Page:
Axionvorspiel – The Enigmatic Scale  

A Passacaglia on an Ortodox hymn theme, engraved on an enigmatic scale that starts in the lowest register and ends in the highest register, a microscopic image of the angel scale in l’angelo vecchio. The aspiration, the longing defines the beginning; the completion of the praise – the ending. 

Bibliography:  Cretanul, Petru. Axion;  Dediu, Dan. Capriccio classico – 3rd Symphony; Nono, Luigi. Fragmente. Stille. An Diotima; Verdi, Giuseppe. “Ave Maria” from Quatro pezzi sacri (Dan Dediu)                         

- Le vent de Transylvanie 

A sonorous image of a haunted land. A rondo with an ascending signal as the refrain, an explosive burst. The first episode: a filigree, delicate melodic line, made by a heterophonic technique; an image of a wind carrying nocturnal aromas. The second episode: fictitious packs of saxophones in a big-band, with the required percussion effects (finger snapping) – images of transylvanian feasts. The third episode: a slashing wind transformed in an enchanted one, filled with rumours, hunting signals, hidden treats. A sudden finale, like a violent death.

Bibliography:  Debussy, Claude. Le vent dans la plaine; Qu’est-ce qu’a vu le vent de l’Ouest; Grieg, Edward. Piano Concerto; Liszt, Franz. Études transcedentales (Dan Dediu)

Gheorghe CostinescuEssay in Sound

Essay in Sound for piano reflects the way I play, think of, and feel about the instrument. The grammar of the work differs from the principleof building a musical edifice starting from a single cell or idea. Here, several short, apparently disparate statements are introduced, each expanding on its own terms, while merging into a more-or-less continuous discourse of all entities. The work is dedicated to the pianist Stephen Gosling, who premiered it at the ACA Summer Festival, Symphony Space Thalia Hall, New York City, June 13, 2011. (Gheorghe Costinescu)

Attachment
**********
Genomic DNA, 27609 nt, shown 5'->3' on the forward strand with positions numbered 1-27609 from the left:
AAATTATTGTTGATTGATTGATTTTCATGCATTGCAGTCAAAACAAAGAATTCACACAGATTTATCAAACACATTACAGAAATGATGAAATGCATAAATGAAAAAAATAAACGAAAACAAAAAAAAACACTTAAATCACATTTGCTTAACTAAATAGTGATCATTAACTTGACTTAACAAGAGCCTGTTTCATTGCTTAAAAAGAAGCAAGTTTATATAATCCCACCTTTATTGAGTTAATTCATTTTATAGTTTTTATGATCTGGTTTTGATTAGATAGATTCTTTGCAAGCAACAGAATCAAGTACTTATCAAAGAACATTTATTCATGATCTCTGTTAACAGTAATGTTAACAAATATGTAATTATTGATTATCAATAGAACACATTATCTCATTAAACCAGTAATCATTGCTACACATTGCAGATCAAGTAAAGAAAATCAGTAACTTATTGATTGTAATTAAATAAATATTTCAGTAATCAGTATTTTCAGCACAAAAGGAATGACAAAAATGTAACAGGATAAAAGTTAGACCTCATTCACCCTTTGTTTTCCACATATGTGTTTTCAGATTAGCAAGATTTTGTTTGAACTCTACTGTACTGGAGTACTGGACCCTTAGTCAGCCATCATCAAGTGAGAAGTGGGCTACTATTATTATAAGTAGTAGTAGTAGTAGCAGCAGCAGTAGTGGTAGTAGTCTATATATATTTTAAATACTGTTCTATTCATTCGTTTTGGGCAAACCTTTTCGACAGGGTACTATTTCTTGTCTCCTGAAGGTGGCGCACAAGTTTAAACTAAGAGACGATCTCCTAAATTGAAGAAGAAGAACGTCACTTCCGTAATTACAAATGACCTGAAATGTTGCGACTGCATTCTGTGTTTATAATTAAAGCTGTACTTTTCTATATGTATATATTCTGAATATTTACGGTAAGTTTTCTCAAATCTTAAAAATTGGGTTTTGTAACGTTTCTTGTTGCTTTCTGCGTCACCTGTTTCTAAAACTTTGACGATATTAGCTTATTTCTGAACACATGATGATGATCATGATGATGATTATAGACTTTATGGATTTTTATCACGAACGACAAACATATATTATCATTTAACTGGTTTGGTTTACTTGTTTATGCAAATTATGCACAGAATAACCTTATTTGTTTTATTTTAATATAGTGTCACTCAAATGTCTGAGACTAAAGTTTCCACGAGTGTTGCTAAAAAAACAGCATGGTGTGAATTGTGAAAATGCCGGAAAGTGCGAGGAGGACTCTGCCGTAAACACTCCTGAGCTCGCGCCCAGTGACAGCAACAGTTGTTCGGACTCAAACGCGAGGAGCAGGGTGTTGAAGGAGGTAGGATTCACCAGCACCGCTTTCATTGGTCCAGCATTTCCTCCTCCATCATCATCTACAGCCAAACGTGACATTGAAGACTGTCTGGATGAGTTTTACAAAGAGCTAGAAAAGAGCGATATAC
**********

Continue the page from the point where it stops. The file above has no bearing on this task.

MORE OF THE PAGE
Aurel Stroe – Piano Sonata No. 3, “en palimpseste”

In his 3rd Piano Sonata (1991), Aurel Stroe uses the idea of a palimpsest composed of incommensurable structures, disposed on different layers. The structures come from three different periods of the composer’s career. These flashbacks, by their construction and the temporal realities that they evoke,  create significance leaps. (Ruxandra Arzoiu)

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The same concert will be performed in Bucharest, on December 19th, 6 p.m., at the “George Enescu” National Museum – The Cantacuzino Palace Hall (Calea Victoriei 141).

Born in 1976 in Bucharest, Mihai Măniceanu is one of the most important voices in Romanian contemporary music. He studied piano (1995–2000), composition (2000–2005) and attended the master courses (2005-2006) of both specialisations within the National Unversity of Music in Bucharest. In 2011 he received a PhD from the same institution. He was awarded an Erasmus scholarship by the University of Music and Theatre Felix Mendelssohn Bartholdy, Leipzig(2003-2004), as well as the Bucharest Music Unversity scholarship at Muzikfest Festival,Hamburg(2001), Junger Künstler Festival–Filmmusik, Bayreuth(2002) and ISA 20. Internationale Sommerakademie, Murzzüschlag (2001). Nominated for Prometheus Opera Prima Prize (2009), the pianist received several awards: First Prize at Icon Arts competition (2003), Romanian Academy Prize (for Sus) (2011) and UCMR Prize for Symphonic Work (for Sempre risoluto) (2011). His compositions have been played by George Enescu Philharmonic Orchestra, National Radio Orchestra, F.M. Bartholdy University Orchestra, Profil, Propuls, opus.art, devotioModerna, Swinepearl, Acolade, Traiect, SonoMania, IconArts and Mercury Quartet ensembles, Accoustic and I.C. Danielescu choirs. He studied with Dan Dediu, Ştefan Niculescu, Richard Pfundt, Peter Michael Hamel, Dmitri Terzakis, Nigel Osborne, Maria Fotino, Steluţa Radu, Viniciu Moroianu, Sandu Sandrin, Ina Oncescu, Oana Velcovici and Martha Paladi.

Check out a version of Mihai’s The Living / Viii for piano and live electronics (by Catalin Cretu) HERE.